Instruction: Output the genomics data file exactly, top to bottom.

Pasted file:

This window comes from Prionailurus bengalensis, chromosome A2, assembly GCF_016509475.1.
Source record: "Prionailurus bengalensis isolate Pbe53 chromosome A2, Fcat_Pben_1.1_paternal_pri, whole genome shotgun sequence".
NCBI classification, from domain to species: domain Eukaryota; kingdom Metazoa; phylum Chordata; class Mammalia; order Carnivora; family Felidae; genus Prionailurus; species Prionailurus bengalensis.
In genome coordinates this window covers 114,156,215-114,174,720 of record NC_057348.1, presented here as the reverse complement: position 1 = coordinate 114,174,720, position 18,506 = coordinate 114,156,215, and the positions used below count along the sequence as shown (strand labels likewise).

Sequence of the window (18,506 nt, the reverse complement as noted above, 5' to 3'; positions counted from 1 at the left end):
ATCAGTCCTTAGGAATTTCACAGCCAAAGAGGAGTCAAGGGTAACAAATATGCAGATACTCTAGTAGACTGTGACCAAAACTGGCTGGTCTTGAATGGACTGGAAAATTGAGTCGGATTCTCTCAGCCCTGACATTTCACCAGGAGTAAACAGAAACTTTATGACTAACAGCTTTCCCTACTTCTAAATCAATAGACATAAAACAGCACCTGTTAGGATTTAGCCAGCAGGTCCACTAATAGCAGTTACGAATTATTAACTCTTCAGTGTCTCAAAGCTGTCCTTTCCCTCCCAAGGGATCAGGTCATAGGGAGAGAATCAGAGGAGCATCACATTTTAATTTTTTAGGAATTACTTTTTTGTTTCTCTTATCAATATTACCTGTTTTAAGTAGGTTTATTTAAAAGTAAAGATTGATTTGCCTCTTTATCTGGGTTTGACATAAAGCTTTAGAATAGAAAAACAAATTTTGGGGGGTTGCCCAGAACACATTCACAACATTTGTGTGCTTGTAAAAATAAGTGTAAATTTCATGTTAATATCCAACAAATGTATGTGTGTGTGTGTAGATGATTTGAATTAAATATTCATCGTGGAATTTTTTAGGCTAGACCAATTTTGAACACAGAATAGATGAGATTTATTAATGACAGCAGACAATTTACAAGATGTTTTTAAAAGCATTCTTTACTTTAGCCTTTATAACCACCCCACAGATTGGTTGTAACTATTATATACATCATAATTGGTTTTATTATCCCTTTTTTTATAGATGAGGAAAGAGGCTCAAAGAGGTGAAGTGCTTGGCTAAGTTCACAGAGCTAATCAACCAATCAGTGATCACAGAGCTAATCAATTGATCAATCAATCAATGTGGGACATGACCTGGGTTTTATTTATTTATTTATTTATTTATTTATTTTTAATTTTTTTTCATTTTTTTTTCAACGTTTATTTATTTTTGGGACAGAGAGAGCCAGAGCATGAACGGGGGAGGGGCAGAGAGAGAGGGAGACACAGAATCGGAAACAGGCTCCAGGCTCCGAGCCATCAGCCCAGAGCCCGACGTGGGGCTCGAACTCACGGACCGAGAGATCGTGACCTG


This window comes from Prionailurus bengalensis, chromosome A2, assembly GCF_016509475.1.
Source record: "Prionailurus bengalensis isolate Pbe53 chromosome A2, Fcat_Pben_1.1_paternal_pri, whole genome shotgun sequence".
NCBI classification, from domain to species: domain Eukaryota; kingdom Metazoa; phylum Chordata; class Mammalia; order Carnivora; family Felidae; genus Prionailurus; species Prionailurus bengalensis.
In genome coordinates this window covers 114,156,215-114,174,720 of record NC_057348.1, presented here as the reverse complement: position 1 = coordinate 114,174,720, position 18,506 = coordinate 114,156,215, and the positions used below count along the sequence as shown (strand labels likewise).

Sequence of the window (18,506 nt, the reverse complement as noted above, 5' to 3'; positions counted from 1 at the left end):
ATCAGTCCTTAGGAATTTCACAGCCAAAGAGGAGTCAAGGGTAACAAATATGCAGATACTCTAGTAGACTGTGACCAAAACTGGCTGGTCTTGAATGGACTGGAAAATTGAGTCGGATTCTCTCAGCCCTGACATTTCACCAGGAGTAAACAGAAACTTTATGACTAACAGCTTTCCCTACTTCTAAATCAATAGACATAAAACAGCACCTGTTAGGATTTAGCCAGCAGGTCCACTAATAGCAGTTACGAATTATTAACTCTTCAGTGTCTCAAAGCTGTCCTTTCCCTCCCAAGGGATCAGGTCATAGGGAGAGAATCAGAGGAGCATCACATTTTAATTTTTTAGGAATTACTTTTTTGTTTCTCTTATCAATATTACCTGTTTTAAGTAGGTTTATTTAAAAGTAAAGATTGATTTGCCTCTTTATCTGGGTTTGACATAAAGCTTTAGAATAGAAAAACAAATTTTGGGGGGTTGCCCAGAACACATTCACAACATTTGTGTGCTTGTAAAAATAAGTGTAAATTTCATGTTAATATCCAACAAATGTATGTGTGTGTGTGTAGATGATTTGAATTAAATATTCATCGTGGAATTTTTTAGGCTAGACCAATTTTGAACACAGAATAGATGAGATTTATTAATGACAGCAGACAATTTACAAGATGTTTTTAAAAGCATTCTTTACTTTAGCCTTTATAACCACCCCACAGATTGGTTGTAACTATTATATACATCATAATTGGTTTTATTATCCCTTTTTTTATAGATGAGGAAAGAGGCTCAAAGAGGTGAAGTGCTTGGCTAAGTTCACAGAGCTAATCAACCAATCAGTGATCACAGAGCTAATCAATTGATCAATCAATCAATGTGGGACATGACCTGGGTTTTATTTATTTATTTATTTATTTATTTATTTTTAATTTTTTTTCATTTTTTTTTCAACGTTTATTTATTTTTGGGACAGAGAGAGCCAGAGCATGAACGGGGGAGGGGCAGAGAGAGAGGGAGACACAGAATCGGAAACAGGCTCCAGGCTCCGAGCCATCAGCCCAGAGCCCGACGTGGGGCTCGAACTCACGGACCGAGAGATCGTGACCTG